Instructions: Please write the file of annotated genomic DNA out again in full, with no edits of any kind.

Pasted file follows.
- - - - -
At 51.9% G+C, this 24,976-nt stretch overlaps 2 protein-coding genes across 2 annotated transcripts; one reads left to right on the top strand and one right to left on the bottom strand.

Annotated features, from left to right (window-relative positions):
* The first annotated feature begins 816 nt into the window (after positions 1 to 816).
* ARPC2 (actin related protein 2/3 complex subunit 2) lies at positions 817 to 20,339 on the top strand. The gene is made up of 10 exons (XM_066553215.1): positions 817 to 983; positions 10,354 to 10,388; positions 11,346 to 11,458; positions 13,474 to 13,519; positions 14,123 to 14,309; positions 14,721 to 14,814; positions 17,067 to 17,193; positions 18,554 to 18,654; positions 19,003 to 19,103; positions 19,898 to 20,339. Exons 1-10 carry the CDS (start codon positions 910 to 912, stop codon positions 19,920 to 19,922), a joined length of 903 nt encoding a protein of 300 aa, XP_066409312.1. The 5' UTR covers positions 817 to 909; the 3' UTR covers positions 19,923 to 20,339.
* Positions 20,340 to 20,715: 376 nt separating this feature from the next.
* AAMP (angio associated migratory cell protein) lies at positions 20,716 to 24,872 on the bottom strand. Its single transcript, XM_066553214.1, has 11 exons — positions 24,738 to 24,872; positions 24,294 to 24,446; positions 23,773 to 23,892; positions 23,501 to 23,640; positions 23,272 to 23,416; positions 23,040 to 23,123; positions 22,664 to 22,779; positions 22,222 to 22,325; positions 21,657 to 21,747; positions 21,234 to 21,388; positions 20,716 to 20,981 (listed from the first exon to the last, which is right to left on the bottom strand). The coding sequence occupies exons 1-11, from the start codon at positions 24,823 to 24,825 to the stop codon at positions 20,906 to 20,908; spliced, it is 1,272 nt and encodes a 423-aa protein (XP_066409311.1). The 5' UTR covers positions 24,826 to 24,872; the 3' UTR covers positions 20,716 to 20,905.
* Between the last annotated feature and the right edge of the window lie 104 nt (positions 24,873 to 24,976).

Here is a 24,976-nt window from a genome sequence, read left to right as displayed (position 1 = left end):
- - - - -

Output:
At 51.9% G+C, this 24,976-nt stretch overlaps 2 protein-coding genes across 2 annotated transcripts; one reads left to right on the top strand and one right to left on the bottom strand.

Annotated features, from left to right (window-relative positions):
* The first annotated feature begins 816 nt into the window (after positions 1 to 816).
* ARPC2 (actin related protein 2/3 complex subunit 2) lies at positions 817 to 20,339 on the top strand. The gene is made up of 10 exons (XM_066553215.1): positions 817 to 983; positions 10,354 to 10,388; positions 11,346 to 11,458; positions 13,474 to 13,519; positions 14,123 to 14,309; positions 14,721 to 14,814; positions 17,067 to 17,193; positions 18,554 to 18,654; positions 19,003 to 19,103; positions 19,898 to 20,339. Exons 1-10 carry the CDS (start codon positions 910 to 912, stop codon positions 19,920 to 19,922), a joined length of 903 nt encoding a protein of 300 aa, XP_066409312.1. The 5' UTR covers positions 817 to 909; the 3' UTR covers positions 19,923 to 20,339.
* Positions 20,340 to 20,715: 376 nt separating this feature from the next.
* AAMP (angio associated migratory cell protein) lies at positions 20,716 to 24,872 on the bottom strand. Its single transcript, XM_066553214.1, has 11 exons — positions 24,738 to 24,872; positions 24,294 to 24,446; positions 23,773 to 23,892; positions 23,501 to 23,640; positions 23,272 to 23,416; positions 23,040 to 23,123; positions 22,664 to 22,779; positions 22,222 to 22,325; positions 21,657 to 21,747; positions 21,234 to 21,388; positions 20,716 to 20,981 (listed from the first exon to the last, which is right to left on the bottom strand). The coding sequence occupies exons 1-11, from the start codon at positions 24,823 to 24,825 to the stop codon at positions 20,906 to 20,908; spliced, it is 1,272 nt and encodes a 423-aa protein (XP_066409311.1). The 5' UTR covers positions 24,826 to 24,872; the 3' UTR covers positions 20,716 to 20,905.
* Between the last annotated feature and the right edge of the window lie 104 nt (positions 24,873 to 24,976).

Here is a 24,976-nt window from a genome sequence, read left to right as displayed (position 1 = left end):